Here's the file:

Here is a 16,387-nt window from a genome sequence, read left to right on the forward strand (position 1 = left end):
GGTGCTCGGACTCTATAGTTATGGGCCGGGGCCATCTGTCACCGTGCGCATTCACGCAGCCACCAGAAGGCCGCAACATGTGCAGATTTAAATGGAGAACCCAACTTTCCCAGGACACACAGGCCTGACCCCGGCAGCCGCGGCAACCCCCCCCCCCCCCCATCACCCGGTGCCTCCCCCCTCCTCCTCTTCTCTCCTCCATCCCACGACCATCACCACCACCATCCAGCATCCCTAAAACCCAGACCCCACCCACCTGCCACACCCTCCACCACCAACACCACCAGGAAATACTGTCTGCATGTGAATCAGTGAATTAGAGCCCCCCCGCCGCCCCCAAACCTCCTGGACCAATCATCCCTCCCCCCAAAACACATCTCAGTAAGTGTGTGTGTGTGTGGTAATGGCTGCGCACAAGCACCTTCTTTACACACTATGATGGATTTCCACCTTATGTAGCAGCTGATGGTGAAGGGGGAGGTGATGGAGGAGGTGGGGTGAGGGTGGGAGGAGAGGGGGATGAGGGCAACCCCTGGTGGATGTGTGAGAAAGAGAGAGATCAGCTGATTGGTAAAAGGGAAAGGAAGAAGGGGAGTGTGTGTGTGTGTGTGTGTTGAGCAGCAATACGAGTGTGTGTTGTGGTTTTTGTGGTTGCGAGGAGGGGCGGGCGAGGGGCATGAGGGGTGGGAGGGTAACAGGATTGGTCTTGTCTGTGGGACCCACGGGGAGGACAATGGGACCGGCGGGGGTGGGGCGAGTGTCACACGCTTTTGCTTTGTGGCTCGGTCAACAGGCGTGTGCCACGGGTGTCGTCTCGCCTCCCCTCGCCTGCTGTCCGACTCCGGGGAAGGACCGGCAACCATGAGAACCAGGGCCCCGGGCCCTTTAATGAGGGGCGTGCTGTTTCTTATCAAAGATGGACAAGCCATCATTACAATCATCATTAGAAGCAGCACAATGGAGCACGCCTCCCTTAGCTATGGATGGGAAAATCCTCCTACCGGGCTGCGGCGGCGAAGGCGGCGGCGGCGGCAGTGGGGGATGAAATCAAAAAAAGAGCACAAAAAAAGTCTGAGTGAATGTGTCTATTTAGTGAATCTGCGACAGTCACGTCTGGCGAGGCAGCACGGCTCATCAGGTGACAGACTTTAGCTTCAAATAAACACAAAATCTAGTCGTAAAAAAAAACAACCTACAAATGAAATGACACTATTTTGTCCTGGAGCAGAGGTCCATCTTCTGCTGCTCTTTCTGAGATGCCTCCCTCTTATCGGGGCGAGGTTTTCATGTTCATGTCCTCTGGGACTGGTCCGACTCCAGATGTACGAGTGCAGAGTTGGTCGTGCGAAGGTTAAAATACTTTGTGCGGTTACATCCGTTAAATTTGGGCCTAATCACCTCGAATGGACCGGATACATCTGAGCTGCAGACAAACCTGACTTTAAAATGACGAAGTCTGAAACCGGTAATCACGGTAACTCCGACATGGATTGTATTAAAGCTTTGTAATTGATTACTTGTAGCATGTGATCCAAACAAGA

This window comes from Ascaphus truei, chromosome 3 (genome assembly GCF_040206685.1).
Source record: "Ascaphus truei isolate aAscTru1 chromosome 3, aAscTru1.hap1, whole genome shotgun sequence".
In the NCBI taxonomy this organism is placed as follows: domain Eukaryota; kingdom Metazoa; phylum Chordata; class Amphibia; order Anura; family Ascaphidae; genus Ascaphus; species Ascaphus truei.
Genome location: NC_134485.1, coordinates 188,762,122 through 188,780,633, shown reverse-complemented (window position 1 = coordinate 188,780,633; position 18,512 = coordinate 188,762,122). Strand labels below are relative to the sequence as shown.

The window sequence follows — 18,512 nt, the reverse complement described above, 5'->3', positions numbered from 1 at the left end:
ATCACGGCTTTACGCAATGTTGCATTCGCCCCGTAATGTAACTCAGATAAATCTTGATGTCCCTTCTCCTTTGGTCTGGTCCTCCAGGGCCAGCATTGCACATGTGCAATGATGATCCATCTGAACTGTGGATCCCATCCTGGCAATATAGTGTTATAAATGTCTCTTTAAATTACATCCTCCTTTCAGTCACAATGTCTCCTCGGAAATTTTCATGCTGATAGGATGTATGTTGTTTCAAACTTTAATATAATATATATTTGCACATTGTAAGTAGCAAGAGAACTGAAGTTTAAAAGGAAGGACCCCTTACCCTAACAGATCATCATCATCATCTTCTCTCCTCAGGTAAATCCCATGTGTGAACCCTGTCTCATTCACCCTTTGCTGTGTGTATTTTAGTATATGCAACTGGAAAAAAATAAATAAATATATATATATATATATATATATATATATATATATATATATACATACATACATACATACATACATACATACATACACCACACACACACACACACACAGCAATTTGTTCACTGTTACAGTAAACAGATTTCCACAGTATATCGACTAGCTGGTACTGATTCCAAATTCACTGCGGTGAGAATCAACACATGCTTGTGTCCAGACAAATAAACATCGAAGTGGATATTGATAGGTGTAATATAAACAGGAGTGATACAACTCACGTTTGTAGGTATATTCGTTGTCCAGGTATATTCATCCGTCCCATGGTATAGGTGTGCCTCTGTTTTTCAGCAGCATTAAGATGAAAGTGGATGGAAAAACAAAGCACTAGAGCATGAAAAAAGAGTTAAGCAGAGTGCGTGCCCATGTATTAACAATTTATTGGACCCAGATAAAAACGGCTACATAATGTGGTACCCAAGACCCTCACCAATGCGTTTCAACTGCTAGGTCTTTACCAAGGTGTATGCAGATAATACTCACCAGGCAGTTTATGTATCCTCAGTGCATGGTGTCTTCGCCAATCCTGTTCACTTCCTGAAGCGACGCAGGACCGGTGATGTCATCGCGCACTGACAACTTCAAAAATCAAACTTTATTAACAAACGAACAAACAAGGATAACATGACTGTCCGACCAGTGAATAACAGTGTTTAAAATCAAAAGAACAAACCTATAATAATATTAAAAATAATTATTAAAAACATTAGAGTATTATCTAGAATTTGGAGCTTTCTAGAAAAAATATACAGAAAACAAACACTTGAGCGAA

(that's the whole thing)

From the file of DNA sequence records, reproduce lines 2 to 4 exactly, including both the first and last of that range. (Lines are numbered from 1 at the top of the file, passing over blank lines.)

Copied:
GGTGCTCGGACTCTATAGTTATGGGCCGGGGCCATCTGTCACCGTGCGCATTCACGCAGCCACCAGAAGGCCGCAACATGTGCAGATTTAAATGGAGAACCCAACTTTCCCAGGACACACAGGCCTGACCCCGGCAGCCGCGGCAACCCCCCCCCCCCCCCATCACCCGGTGCCTCCCCCCTCCTCCTCTTCTCTCCTCCATCCCACGACCATCACCACCACCATCCAGCATCCCTAAAACCCAGACCCCACCCACCTGCCACACCCTCCACCACCAACACCACCAGGAAATACTGTCTGCATGTGAATCAGTGAATTAGAGCCCCCCCGCCGCCCCCAAACCTCCTGGACCAATCATCCCTCCCCCCAAAACACATCTCAGTAAGTGTGTGTGTGTGTGGTAATGGCTGCGCACAAGCACCTTCTTTACACACTATGATGGATTTCCACCTTATGTAGCAGCTGATGGTGAAGGGGGAGGTGATGGAGGAGGTGGGGTGAGGGTGGGAGGAGAGGGGGATGAGGGCAACCCCTGGTGGATGTGTGAGAAAGAGAGAGATCAGCTGATTGGTAAAAGGGAAAGGAAGAAGGGGAGTGTGTGTGTGTGTGTGTGTTGAGCAGCAATACGAGTGTGTGTTGTGGTTTTTGTGGTTGCGAGGAGGGGCGGGCGAGGGGCATGAGGGGTGGGAGGGTAACAGGATTGGTCTTGTCTGTGGGACCCACGGGGAGGACAATGGGACCGGCGGGGGTGGGGCGAGTGTCACACGCTTTTGCTTTGTGGCTCGGTCAACAGGCGTGTGCCACGGGTGTCGTCTCGCCTCCCCTCGCCTGCTGTCCGACTCCGGGGAAGGACCGGCAACCATGAGAACCAGGGCCCCGGGCCCTTTAATGAGGGGCGTGCTGTTTCTTATCAAAGATGGACAAGCCATCATTACAATCATCATTAGAAGCAGCACAATGGAGCACGCCTCCCTTAGCTATGGATGGGAAAATCCTCCTACCGGGCTGCGGCGGCGAAGGCGGCGGCGGCGGCAGTGGGGGATGAAATCAAAAAAAGAGCACAAAAAAAGTCTGAGTGAATGTGTCTATTTAGTGAATCTGCGACAGTCACGTCTGGCGAGGCAGCACGGCTCATCAGGTGACAGACTTTAGCTTCAAATAAACACAAAATCTAGTCGTAAAAAAAAACAACCTACAAATGAAATGACACTATTTTGTCCTGGAGCAGAGGTCCATCTTCTGCTGCTCTTTCTGAGATGCCTCCCTCTTATCGGGGCGAGGTTTTCATGTTCATGTCCTCTGGGACTGGTCCGACTCCAGATGTACGAGTGCAGAGTTGGTCGTGCGAAGGTTAAAATACTTTGTGCGGTTACATCCGTTAAATTTGGGCCTAATCACCTCGAATGGACCGGATACATCTGAGCTGCAGACAAACCTGACTTTAAAATGACGAAGTCTGAAACCGGTAATCACGGTAACTCCGACATGGATTGTATTAAAGCTTTGTAATTGATTACTTGTAGCATGTGATCCAAACAAGA

This window comes from Ascaphus truei, chromosome 3 (genome assembly GCF_040206685.1).
Source record: "Ascaphus truei isolate aAscTru1 chromosome 3, aAscTru1.hap1, whole genome shotgun sequence".